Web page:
What happens to those who have no such capacity? If you are healthy and able then there is no excuse for you to sit at home on welfare, and be paid to drink and be bored, by the state. If you are too old to work, or too unhealthy to be productive, what of you?
That is where taxes come in. Capitalism generates wealth. How that wealth is spent is a decision for that society. But, whatever we do, we must ensure that our subsidies do not create their own distortions.
South Africa has more than 5 million people who suffer from AIDS. The highest national AIDS infection rate in the world. One of the few social benefits our government provides is one of health incapacity benefits. If you’re too sick to work then you get an allowance. Around US$ 100 per month.
Many people are refusing to go on to anti-retrovirals to control their AIDS for fear of losing their disability grants. There are no jobs, so there is no point to becoming healthy.
It is a terrible problem.
The simplest way to deal with the moral hazard of unemployment benefits is to say that the state will, through taxes, provide everyone with a minimum wage. If you earn more than that then it is a wonderful top-up. And the very rich subsidise everyone, but they still get that minimum wage as well. Notice there is now no incentive to lie. Everyone gets the same benefit.
During the past two years I ran a project I created called the Thousand Rand Challenge. We had a budget of US$ 7 million provided by the state and the mandate to create as many businesses as we could for US$ 140 each. With payment for consultants and support that would translate to around 1 000 businesses. We fell short. We created 670 businesses and 1 540 jobs.
It wasn’t charity. It was opportunity.
There is a difference.
Categories: Business/Finance, Politics/Law/Government, Race/Gender, Science/Technology
“Now, before you judge me, let me ask you this: do you believe in charity, or in opportunity?”
Both. Charity is sometimes necessary but there is a very established saying in my country “As cold as charity…”.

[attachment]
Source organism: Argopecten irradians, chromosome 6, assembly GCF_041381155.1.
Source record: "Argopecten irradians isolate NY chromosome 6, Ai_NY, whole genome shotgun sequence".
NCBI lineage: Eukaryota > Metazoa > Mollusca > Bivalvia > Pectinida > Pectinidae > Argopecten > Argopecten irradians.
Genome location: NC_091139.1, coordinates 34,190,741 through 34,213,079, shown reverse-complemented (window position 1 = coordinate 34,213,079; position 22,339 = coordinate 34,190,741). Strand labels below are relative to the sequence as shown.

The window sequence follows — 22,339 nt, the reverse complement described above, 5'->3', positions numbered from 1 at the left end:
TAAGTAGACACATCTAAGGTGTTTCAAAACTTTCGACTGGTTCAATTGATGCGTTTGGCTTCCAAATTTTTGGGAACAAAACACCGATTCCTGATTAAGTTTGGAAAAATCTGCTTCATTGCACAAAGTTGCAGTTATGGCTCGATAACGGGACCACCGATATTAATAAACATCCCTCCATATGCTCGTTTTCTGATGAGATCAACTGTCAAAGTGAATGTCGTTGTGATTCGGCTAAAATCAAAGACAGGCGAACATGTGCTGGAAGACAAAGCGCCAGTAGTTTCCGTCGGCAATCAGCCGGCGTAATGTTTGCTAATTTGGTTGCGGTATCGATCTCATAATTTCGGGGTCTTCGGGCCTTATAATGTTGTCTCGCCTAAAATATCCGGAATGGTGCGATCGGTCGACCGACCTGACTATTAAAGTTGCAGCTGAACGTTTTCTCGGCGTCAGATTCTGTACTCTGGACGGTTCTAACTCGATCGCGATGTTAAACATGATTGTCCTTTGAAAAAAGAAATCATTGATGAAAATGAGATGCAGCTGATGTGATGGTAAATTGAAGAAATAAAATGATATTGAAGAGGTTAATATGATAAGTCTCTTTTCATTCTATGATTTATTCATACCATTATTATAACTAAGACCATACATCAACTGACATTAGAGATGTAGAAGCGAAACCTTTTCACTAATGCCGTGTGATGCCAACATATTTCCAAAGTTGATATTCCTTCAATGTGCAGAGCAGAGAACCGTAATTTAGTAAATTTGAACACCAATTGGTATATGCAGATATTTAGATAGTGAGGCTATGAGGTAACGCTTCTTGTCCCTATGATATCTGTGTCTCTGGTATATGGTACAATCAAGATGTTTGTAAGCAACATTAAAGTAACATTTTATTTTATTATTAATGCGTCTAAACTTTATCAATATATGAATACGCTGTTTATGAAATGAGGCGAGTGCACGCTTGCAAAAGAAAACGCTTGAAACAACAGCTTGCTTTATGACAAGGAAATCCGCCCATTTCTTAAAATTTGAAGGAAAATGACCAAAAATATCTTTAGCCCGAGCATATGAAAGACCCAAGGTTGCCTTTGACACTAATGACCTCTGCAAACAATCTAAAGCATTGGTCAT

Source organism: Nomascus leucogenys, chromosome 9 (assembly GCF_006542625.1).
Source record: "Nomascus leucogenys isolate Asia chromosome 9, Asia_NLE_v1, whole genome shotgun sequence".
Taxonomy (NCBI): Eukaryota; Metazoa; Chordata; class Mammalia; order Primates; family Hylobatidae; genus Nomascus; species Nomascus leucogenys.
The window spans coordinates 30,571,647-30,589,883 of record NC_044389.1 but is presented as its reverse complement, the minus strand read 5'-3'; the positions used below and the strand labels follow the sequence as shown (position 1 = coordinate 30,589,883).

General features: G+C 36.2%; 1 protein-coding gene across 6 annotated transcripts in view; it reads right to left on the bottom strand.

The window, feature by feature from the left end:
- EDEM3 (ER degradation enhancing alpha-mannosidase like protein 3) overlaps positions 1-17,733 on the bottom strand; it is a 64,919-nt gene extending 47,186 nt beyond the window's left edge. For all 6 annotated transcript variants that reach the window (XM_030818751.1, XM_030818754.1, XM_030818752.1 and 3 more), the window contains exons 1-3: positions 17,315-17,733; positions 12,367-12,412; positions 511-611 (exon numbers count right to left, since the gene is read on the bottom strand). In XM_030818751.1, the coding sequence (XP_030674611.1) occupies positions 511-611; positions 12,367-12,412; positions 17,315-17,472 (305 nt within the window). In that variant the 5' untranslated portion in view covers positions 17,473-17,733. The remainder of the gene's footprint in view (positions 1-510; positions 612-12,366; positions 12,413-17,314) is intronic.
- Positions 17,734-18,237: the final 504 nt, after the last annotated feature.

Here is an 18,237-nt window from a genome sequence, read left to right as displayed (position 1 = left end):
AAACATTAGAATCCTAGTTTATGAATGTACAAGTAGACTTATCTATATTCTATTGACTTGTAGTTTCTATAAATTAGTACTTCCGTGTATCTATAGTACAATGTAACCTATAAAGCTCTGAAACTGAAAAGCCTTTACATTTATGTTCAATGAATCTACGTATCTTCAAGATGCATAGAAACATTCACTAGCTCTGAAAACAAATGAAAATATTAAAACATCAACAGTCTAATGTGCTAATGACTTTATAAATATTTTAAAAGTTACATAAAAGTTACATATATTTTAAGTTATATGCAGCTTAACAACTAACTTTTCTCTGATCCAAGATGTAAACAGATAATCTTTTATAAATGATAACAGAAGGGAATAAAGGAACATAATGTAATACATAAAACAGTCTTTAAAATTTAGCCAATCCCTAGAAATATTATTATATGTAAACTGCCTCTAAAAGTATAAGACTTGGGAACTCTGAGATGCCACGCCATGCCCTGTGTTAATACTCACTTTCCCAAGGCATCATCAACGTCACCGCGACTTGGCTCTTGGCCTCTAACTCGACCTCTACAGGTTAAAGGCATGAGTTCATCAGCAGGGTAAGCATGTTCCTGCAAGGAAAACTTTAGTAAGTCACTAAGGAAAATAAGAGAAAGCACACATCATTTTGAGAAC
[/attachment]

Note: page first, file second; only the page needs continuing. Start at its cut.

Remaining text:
Do I believe in a “safety net” should an individual fall upon hard times? Of course. But this is Britain and we are not poor.
When living in S.A. my mother was alone one day (we lived in the bush that was being developed on the outskirts of P.E.). We had recently moved and although Father had purchased our Doberman, Brutus, he had not yet arranged for the fencing to be installed.
In the early weeks we had many a visitor to our door. My mother was in the kitchen and it had a stable door, the bottom was closed the top half open. She turned around and there stood a very tall black man. He asked for bread and jam and my mother said, “Yes.” He thanked her and walked away.
Charity sometimes comes before opportunity.
And I have no problem with a social safety-net either. Just as long as it is fairly distributed. I recognise that I am not capable of ensuring fairness and so I entrust this to government.
I don’t want to be the one answering all the knocks on the door. That really is the task of government. I would not take away their responsibility. And I don’t want the poor to get the impression that government is not there to help them directly. The more they demand of government the more they’ll get.
But, like charity, if I give directly then they stop asking government. And then government stops delivering. Just like we have now.
I really do not agree that it is either one or the other. The UK is very big on charity and much worthy work is done all round.
I donate to the Royal Theatrical Fund and am very happy to do so. Also Children In Need. I do not consider myself some fluffy, airhead who has little or no grasp of world affairs, politics, corrupt government but I like to give…so I do.
About those 670 businesses. I know it’s early, but do you any kind of status update on how they’re doing?
I remember our conversation when I did my piece on the US Congress members who were trying to live on the amount of money ($21 US per week) that people living on food stamps (our current form of federal food assistance for the poor).
I remember at that time you mentioned in a comment that: “Oh, and I
Our last check on the businesses was only two months ago and they were doing fine.
I agree about “the working poor” which is why I suggested the basic income grant that all can receive. Then there is no concern about moral hazard of people not getting work to continue receiving benefits. You could say, “Well, that just means businesses will pay lower wages because of the grant top-up.” Maybe, but the top-up is their money too since they pay it through higher taxes.